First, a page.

The Court agreed with Travelers, stating that the pay when paid clause created a situation whereby Aarow could not stop work merely because of a non-payment by Syska attributed to non-payment by the owner. The Court was clear in stating that the Miller Act trumps “pay when paid” in instances where the only cause for non-payment is non-payment by an owner. The Court then reasoned that it is the interaction between the termination and “pay when paid” provisions, and not the “pay when paid” clause itself, that exonerated Travelers because it created the default by Aarow due to its refusal to continue work. In short, Aarow was properly terminated for cause because it left the job without justification and therefore Travelers was not liable.

What can we learn from this? 1. A “pay when paid” clause, on its own, does not create a defense to a Miller Act claim; 2. Read every line of a construction contract before you, as a subcontractor, leave a job site and refuse to come back; and 3. The Miller Act does not completely absolve parties to a contract from the terms of that contract.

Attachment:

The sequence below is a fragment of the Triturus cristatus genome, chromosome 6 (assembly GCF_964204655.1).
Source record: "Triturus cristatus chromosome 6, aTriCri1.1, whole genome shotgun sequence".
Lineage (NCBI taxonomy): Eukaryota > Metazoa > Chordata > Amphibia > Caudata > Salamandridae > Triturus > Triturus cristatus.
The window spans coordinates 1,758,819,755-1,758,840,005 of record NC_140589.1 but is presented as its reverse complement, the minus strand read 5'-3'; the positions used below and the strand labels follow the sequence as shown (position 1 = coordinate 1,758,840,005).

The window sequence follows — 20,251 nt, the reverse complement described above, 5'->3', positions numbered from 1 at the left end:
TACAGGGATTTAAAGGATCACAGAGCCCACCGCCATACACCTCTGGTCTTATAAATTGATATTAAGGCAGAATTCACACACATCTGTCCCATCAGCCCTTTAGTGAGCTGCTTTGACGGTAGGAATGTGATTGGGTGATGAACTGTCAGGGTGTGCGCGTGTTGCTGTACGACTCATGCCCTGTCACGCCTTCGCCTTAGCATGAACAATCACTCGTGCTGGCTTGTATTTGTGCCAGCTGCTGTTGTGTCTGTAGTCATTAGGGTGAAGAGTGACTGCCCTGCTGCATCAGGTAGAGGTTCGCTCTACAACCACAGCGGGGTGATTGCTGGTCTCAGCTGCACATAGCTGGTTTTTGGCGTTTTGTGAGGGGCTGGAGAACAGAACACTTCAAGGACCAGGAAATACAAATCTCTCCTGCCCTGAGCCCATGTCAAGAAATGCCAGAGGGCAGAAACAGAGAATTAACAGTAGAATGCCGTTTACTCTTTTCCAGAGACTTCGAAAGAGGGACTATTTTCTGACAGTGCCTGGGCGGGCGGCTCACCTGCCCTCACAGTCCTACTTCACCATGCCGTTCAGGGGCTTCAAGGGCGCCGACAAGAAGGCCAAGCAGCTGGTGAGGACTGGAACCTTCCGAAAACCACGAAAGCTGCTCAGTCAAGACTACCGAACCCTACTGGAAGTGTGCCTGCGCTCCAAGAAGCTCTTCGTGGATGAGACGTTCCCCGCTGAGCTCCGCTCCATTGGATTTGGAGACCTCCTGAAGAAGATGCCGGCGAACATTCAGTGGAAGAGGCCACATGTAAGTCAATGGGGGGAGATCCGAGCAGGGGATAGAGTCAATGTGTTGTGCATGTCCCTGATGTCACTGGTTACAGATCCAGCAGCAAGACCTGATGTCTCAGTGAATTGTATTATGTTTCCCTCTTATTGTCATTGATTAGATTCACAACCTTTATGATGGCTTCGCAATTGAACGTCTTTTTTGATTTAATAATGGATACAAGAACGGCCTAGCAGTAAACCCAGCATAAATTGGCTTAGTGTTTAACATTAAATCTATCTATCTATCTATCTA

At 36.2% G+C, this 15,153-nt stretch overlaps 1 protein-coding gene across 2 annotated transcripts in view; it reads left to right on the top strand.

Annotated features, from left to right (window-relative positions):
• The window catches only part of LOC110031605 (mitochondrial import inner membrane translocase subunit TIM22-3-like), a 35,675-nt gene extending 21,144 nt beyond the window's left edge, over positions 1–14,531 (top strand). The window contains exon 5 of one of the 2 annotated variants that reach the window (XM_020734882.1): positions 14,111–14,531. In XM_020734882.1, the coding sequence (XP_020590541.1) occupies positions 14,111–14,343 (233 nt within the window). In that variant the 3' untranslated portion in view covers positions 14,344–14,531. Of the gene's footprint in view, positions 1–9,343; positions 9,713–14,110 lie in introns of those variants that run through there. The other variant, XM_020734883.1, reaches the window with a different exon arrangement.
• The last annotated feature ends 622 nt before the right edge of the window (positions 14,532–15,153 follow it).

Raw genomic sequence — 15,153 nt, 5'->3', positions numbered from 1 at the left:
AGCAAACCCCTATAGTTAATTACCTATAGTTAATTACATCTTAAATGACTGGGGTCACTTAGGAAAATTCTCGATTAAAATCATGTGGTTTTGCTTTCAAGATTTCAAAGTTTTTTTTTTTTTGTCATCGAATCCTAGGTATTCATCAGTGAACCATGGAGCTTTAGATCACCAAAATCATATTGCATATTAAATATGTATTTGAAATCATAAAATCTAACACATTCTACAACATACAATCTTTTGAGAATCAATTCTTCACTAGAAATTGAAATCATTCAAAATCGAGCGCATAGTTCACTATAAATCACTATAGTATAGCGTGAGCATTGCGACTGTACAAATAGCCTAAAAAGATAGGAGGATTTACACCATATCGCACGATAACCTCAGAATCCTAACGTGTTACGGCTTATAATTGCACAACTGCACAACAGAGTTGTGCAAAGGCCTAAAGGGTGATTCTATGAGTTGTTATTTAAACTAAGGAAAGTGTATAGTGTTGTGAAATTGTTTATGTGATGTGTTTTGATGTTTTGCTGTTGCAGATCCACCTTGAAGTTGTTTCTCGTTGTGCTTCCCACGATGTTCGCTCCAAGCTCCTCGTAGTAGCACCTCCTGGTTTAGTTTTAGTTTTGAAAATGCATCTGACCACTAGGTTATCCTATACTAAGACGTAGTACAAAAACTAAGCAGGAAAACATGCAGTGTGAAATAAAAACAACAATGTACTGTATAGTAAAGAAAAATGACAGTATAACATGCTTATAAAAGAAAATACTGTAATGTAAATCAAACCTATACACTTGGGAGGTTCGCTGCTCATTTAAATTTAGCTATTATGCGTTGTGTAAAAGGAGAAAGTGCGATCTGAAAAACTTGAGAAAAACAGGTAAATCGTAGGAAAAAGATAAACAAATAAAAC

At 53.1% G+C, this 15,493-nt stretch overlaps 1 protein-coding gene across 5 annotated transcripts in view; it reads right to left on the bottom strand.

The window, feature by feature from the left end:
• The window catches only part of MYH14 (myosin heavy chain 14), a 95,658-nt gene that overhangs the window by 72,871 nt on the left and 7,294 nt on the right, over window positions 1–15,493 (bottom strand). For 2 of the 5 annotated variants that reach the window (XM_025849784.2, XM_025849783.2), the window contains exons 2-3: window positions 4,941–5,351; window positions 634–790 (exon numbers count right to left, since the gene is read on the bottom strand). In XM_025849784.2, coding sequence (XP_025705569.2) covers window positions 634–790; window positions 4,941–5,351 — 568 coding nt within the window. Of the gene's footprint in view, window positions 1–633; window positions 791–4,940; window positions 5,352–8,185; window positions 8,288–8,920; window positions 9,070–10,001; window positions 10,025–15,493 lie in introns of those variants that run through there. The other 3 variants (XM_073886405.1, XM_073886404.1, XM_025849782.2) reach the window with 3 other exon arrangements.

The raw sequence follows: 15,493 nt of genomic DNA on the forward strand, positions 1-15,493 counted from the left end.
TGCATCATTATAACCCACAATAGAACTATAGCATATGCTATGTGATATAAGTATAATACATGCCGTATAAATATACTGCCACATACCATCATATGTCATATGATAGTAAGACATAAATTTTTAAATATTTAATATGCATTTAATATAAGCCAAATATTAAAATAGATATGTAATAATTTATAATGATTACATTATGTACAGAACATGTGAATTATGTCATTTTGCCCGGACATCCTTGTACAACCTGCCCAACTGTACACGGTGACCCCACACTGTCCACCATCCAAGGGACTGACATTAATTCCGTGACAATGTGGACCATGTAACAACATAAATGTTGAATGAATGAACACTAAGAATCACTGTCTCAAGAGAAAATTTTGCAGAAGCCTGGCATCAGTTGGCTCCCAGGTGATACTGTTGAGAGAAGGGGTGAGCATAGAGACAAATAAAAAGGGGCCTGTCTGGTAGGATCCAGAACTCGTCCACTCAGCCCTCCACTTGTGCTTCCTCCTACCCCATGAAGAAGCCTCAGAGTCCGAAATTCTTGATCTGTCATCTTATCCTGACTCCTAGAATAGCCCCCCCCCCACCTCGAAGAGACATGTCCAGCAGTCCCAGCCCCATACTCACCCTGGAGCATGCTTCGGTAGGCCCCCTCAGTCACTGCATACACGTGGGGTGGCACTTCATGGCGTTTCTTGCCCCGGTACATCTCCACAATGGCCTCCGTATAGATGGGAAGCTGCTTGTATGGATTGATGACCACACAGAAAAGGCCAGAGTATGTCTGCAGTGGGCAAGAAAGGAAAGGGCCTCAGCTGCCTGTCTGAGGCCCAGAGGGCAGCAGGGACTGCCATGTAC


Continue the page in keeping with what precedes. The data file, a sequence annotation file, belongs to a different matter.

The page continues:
In sum, the careful reading of your construction documents and the advice of a construction lawyer before making a big decision like leaving a job site can go a long way toward a successful collection action under the Miller Act.

Update: The 4th Circuit reversed this ruling and gave some more insight into the interaction between the “pay if paid” and the “prevention doctrine.” I “muse” about it in my November 28, 2011 post.